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Bear Smart launches neighbourhood watch program

Also, two bears relocated from Whistler
bear aware Marlee Peterson, 11, and her mother Deb, went door to door in Rainbow this past weekend to remind residents to secure their wildlife attractants after a bear was spotted roaming the neighbourhood. PHOTO by nicole fitzgerald

The Whistler Get Bear Smart Society is launching a neighbourhood watch program that aims to mitigate human-bear conflict and raise awareness of wildlife issues in the community.

"The Get Bear Smart Society is receiving phone calls from residents who are concerned," explained Bear Smart's Nicole Fitzgerald."We want to take that passion and that concern for our environment and our animals and feed it in a productive way that is going to be proactive."

The resort's first neighbourhood watch group was actually initiated by 11-year-old Rainbow resident Marlee Peterson, who grew concerned for a yearling bear she had seen roaming the neighbourhood.

"I didn't want the bear to freeze," said Marlee when reached by phone.

After asking her mother what could be done, Deb Peterson contacted Bear Smart for advice. That led to a canvassing campaign this past weekend when volunteers went door to door to inform residents of the bear in the area as well as educate them on potential attractants, such as road salt.

"The big thing right now is people leaving bags of salt outside. This is a wildlife attractant, so the group of volunteers that went out to Rainbow on Saturday and Sunday this weekend basically took the time to educate people," Fitzgerald noted.

Bear Smart has also been in contact with the Whistler Housing Authority to remove rose hip from the neighbourhood after several residents had reported seeing bears feeding on the bushes.

Fitzgerald encouraged anyone interested in starting their own neighbourhood watch group to contact her at

"The goal is to create community-led groups in each of Whistler's neighbourhoods," Fitzgerald explained. "A local resident initiates this process by volunteering to become a leader for their neighbourhood with the Get Bear Smart Society. This leader will become the communication line between their area and the Get Bear Smart Society." Neighbourhood leaders will undergo a short, one-time training session by phone, in which they will be given guidance and resources to help their neighbours better understand and report the needs of bears specific to that area, Fitzgerald said.

The organization's effort comes just days after two male bears were relocated out of Whistler in separate incidents. The first occurred on Nov. 26 when a bear was reportedly seen pawing at the window of a home in Alpine. Conservation officer Tim Schumacher said the large adult bear had no known history of conflict and was not ear-tagged. There were also similar reports recently of a bear pawing at a window in Whistler Cay, and Schumacher said officials "are unsure if it's the same bear or not, but it very well could be given the close proximity."

On Dec. 1, another bear was tranquilized and relocated out of the resort after it was spotted feeding on garbage in Olympic Plaza. ""It looked like it was eating some canned food and beer cans, so obviously there were some attractants left in the park at Olympic Plaza," said conservation officer Brittany Mueller.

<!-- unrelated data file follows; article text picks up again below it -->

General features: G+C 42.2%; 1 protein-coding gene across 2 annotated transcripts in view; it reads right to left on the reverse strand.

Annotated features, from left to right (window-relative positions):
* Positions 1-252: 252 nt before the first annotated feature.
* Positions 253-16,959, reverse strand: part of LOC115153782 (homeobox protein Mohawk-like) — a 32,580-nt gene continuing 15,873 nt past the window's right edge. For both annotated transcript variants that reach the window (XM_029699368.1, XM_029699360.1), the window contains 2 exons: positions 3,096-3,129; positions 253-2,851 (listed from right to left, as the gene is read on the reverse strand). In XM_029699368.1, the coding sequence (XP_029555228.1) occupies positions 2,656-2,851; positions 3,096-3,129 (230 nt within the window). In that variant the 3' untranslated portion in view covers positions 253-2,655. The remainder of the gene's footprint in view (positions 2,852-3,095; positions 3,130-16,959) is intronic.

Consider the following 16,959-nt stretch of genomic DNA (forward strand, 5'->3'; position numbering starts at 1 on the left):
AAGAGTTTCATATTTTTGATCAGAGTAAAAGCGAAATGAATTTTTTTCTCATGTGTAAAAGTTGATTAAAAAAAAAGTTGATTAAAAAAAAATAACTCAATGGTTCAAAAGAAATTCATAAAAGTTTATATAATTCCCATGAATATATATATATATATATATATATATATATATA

The ear-tagged bear was also relocated last year after it was seen eating garbage in Day Lot 1.

After an unseasonably warm fall, Mueller said there is still "the odd bear roaming around," but with temperatures dropping in recent days, she expects bears to go into hibernation "in the next week or two." In some cases, however, bears will not go to den as long as there are food rewards to be found.


In October, a sow bear died in a fall after it had been tranquilized by a conservation officer and climbed a tree in Creekside. The bear and her three cubs had reportedly eaten berries from a mountain-ash tree in the residential neighbourhood. The cubs were not relocated, stoking fears that they may not survive the winter on their own.

The incident prompted outrage from the community, as well as a formal complaint lodged by the wildlife advocacy group, the Fur-Bearers, which was critical of the COS for not having a capture net onhand that could have broken the bear's fall and for tranquilizing a bear that didn't appear to pose a threat to the public.

The COS is mandated to respond to the Fur-Bearers' formal complaint. Chris Doyle, deputy chief of the B.C. Conservation Officer Service, said the Crown agency had not yet filed its response, but that it was "coming soon."

Doyle also confirmed the local COS has acquired two capture nets that it will now test for operation. They are expected to be ready for deployment by the start of next bear season.

In the past, the COS has struggled to find a capture net that was both large enough to absorb a bear's fall and could be deployed by a single officer, if need be. "This is a new design that was demonstrated to us recently at an international bear-conflict workshop. When we saw the design, we thought it could work for us in some situations," Doyle said.

With only a handful of officers covering an area stretching from the Sunshine Coast to the Sea to Sky, Fitzgerald hopes the neighbourhood watch groups can help fill the gaps the COS can't.

"When you look at the COS and how much resources they have as far as numbers, it's completely impossible to think that a handful of people can manage an area this big, with as many people we have coming into the area and with the number of bears that reside within the resort," she said.